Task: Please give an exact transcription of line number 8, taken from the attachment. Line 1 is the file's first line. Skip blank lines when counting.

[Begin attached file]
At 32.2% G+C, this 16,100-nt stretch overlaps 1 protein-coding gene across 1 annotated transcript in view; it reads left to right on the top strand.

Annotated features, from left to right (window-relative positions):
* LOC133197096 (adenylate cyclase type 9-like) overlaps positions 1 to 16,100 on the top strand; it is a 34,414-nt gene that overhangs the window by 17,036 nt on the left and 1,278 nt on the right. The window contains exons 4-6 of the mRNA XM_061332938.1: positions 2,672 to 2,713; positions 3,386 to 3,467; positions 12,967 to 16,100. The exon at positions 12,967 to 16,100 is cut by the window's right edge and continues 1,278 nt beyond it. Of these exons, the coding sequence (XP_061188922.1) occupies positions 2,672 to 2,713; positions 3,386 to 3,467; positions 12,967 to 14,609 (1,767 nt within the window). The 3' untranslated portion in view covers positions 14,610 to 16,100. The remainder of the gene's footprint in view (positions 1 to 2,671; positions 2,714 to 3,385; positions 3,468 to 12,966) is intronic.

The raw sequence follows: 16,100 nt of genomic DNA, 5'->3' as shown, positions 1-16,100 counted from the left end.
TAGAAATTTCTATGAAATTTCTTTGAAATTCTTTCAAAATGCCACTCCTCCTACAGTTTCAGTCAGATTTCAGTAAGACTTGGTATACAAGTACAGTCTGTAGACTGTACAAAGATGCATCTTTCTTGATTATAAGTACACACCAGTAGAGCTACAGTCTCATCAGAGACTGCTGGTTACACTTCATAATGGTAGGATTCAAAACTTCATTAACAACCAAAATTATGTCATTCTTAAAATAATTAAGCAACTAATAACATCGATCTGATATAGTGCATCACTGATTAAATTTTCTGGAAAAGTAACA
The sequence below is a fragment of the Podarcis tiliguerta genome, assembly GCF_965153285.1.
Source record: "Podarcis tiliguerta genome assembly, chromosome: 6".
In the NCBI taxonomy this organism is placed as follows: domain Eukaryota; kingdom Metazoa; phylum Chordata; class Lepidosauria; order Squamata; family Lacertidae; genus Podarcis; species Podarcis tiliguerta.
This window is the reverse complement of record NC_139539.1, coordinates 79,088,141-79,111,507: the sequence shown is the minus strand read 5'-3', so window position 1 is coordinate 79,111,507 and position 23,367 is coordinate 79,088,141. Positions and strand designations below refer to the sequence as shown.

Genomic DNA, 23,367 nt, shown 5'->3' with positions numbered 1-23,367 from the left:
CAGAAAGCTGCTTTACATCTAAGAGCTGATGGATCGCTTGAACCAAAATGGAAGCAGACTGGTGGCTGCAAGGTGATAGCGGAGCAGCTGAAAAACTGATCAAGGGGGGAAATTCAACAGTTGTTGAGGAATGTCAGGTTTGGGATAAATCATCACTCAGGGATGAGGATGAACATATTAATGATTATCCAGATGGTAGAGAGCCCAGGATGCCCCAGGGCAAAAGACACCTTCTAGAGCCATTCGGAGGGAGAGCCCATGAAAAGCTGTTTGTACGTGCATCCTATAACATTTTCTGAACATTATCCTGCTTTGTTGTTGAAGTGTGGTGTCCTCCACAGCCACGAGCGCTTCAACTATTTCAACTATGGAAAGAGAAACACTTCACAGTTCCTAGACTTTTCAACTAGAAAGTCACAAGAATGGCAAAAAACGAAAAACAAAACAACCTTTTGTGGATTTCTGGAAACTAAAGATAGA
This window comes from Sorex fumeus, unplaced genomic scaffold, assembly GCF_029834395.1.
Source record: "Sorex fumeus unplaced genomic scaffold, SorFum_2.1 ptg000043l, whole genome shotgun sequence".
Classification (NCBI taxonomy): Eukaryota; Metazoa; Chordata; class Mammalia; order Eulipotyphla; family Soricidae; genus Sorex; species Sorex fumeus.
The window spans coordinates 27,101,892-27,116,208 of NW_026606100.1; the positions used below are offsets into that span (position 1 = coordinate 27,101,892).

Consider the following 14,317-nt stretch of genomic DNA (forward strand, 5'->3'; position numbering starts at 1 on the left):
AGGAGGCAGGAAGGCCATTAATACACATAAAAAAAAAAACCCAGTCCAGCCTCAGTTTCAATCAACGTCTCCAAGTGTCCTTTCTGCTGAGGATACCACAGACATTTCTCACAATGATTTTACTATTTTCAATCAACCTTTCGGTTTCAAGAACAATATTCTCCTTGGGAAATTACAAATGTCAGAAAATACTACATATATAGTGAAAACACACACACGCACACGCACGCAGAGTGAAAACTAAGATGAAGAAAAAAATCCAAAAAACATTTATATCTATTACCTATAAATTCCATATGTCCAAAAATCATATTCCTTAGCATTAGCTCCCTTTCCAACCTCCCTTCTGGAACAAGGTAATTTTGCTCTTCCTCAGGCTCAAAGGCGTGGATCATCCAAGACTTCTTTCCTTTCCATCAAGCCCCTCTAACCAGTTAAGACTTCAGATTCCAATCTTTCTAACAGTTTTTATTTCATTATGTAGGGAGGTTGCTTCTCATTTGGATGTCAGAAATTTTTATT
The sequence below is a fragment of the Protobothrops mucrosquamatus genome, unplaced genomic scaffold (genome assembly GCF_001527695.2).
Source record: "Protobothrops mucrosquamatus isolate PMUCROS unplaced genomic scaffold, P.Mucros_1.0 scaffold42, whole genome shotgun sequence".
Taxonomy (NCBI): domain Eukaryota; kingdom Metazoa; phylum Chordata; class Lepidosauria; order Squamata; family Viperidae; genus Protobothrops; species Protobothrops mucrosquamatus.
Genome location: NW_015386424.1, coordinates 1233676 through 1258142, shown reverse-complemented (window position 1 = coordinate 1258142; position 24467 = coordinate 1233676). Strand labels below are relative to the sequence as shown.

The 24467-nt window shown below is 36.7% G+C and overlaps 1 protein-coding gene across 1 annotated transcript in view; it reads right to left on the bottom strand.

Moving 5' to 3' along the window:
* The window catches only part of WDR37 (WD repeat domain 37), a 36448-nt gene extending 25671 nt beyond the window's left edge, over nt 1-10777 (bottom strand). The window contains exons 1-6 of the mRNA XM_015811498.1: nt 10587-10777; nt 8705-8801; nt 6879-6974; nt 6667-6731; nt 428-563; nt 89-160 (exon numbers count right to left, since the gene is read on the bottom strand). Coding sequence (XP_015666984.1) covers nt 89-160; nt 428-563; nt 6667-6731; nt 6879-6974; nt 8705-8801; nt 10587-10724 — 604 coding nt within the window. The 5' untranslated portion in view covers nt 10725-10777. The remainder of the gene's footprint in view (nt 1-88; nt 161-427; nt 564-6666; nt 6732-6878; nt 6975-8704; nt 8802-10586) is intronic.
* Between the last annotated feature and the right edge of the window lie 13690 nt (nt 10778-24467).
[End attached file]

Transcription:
In the NCBI taxonomy this organism is placed as follows: domain Eukaryota; kingdom Metazoa; phylum Chordata; class Lepidosauria; order Squamata; family Lacertidae; genus Podarcis; species Podarcis tiliguerta.